Tuesday 13 September 2016

#2016ClassicsChallenge: Middlemarch

Originally published in 1871-2 by William Blackwood and Sons

My edition: the ridiculously pretty Penguin Clothbound Classic, though I did listen to around a third of the novel on audio

WHEN I Discovered This Classic
Middlemarch is, once again, a novel that I don’t remember not knowing about. It’s a title banded around as the epitome of the sprawling Victorian novel, the hugely intimidating classic that you’ll never read and one of the most important books in English literature.

WHY I Chose to Read It
I came across Bex from Ninja Book Swap/An Armchair by the Sea announcing on Twitter that she would be hosting a 6-week Middlemarch readalong (you can look back on our thoughts with #EliotAlong) and I spontaneously decided to join in! I knew it would be unlikely I would get around to reading it on my own so I ordered a copy of the book and got ready to join in!

WHAT Makes It a Classic
Middlemarch is often regarded to be one of the finest pieces of English literature and was a favourite of Virginia Woolf’s who in 1919 said it was “one of the few English novels written for grown-up people”. It’s praised for its intelligence, characters, themes and social awareness.

WHAT I Thought of This Classic
Middlemarch is a long, involved and complicated novel, or it feels like it at first. There are a lot of characters to meet and learning how they are connected and the complex relationships between the inhabitants of Middlemarch is daunting, but once you’re in, you’re in.

Though we spend time with a lot of characters over the course of the novel, we mostly focus on Dorothea (naïve, young, beautiful), Rosamund (rich, beautiful and shallow), Mr Causabon (a mean, selfish Reverend), Fred Vincy (charming, fumbling and a gambler) Ladislaw (intelligent, romantic and idealistic) and Lydgate (a doctor with revolutionary ideas).

Over the course of the novel we see them question, succeed, fail, love, hate, marry and grieve. Middlemarch is definitely the broadest look at rural Victorian life I've ever read and it was fascinating to see the scope extend beyond the upper echelons of society into the middle and lower classes across all professions, especially looking at the women in those situations.

George Eliot was an early feminist and it’s obvious from the get go. Dorothea and Rosamund are incredibly complex characters, and honest ones too. Neither woman is always likable, always admirable or always hated which is a common pitfall in the novels of this period, in my opinion. Marriage is explored extensively and it was so good to finally see beyond the proposal of marriages built on superficial appreciations and chaperoned meetings when you’re trying to impress. I think the only other time I've come across this is in The Tenant of Wildfell Hall. Watching the male characters, particularly Causabon and Lydgate, fully realise that their wives are people with opinions, feelings and ideas is a wonderful thing, but also a sad one.

A photo posted by Sophie (@solittletimeforbooks) on

But Eliot didn’t just delve into the psyches of the female characters, she let us truly get to know the men too. Causabon is basically an arse and I hated him – selfish, manipulative, immovable – I pitied Dorothea so very much. The way the men interacted with women once they truly knew them was super interesting, especially when faced with a woman being right and the man being wrong. The dynamics between the sexes in Middlemarch is something that could be discussed for weeks and still only scratch the surface. But what I loved most about the male characters was as aspect of Will Ladislaw’s tale: he didn’t know what he wanted to do with his life. It’s reassuring to know that feeling isn’t a new one. Too often in the Victorian novels I’ve read so there’s no discussion about career aspirations, what the men want from their lives (other than the heroine) and I really enjoyed watching that aspect of Will’s story unfold.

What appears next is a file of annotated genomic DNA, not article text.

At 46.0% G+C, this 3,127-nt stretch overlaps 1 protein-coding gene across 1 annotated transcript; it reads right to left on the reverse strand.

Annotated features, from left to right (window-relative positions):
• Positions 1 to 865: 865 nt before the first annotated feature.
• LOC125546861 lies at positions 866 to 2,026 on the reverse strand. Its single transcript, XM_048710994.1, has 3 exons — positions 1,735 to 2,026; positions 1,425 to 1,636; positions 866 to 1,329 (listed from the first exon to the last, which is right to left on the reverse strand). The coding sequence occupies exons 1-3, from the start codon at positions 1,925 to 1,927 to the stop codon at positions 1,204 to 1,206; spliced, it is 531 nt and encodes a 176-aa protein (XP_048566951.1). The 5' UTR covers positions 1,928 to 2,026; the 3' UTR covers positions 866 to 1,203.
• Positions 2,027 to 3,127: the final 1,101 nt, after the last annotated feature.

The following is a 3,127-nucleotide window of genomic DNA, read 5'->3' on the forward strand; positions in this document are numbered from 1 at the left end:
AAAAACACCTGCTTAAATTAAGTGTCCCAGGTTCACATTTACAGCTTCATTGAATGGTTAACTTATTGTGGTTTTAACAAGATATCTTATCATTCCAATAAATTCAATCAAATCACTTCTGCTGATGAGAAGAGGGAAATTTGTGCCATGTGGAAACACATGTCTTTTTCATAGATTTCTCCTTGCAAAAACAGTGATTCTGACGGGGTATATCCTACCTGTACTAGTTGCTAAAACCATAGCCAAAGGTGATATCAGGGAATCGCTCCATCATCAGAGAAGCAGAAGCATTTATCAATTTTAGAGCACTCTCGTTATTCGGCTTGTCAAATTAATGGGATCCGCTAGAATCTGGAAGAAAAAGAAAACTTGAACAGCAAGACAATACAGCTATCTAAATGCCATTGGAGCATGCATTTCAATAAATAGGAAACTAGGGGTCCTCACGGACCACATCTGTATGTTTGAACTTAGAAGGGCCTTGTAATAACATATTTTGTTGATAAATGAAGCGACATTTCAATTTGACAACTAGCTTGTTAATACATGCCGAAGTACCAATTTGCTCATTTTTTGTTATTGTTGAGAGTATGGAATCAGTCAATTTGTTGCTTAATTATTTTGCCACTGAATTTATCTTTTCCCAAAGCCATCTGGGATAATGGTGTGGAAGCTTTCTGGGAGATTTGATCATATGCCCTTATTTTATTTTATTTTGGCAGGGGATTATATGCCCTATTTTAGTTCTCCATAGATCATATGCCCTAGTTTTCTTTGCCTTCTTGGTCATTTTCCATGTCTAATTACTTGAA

The struggle of finding someone to happily spend your life with also feels like a modern one, but once again, Eliot brought the 1830s in to my world and the world of my family and friends with the universal struggles of marriage, love and friendship. It was almost humbling to see how little people have changed in nearly 200 years and, quite frankly, it made me rather grateful that I'm a woman in 2016 rather than 1830.

After over 800 pages, I felt I knew these characters very, very well. Some I grew to hate and some I grew to love, but I won’t be forgetting any of them any time soon. This novel is daunting, it’s complicated and some bits are a tad dry, but it is so worth a read. I thoroughly enjoyed Middlemarch and I'm beyond glad I got to experience it.

WILL It Stay a Classic
100%. Only last year it was voted by critics and scholars as number one in the BBC’s poll of ‘The 100 Greatest British Novels’!

WHO I’d Recommend it To
- Fans of Elizabeth Gaskell, particularly North and South.
- If you’re interested in what happens after the proposal and wedding in 19th century classics.
- People who like the idea of Dickens and his books, but don’t actually like them.


1 comment:

  1. I read this for the first time two years ago and thought it was brilliant! You've reminded me that it's time to read more George Eliot!


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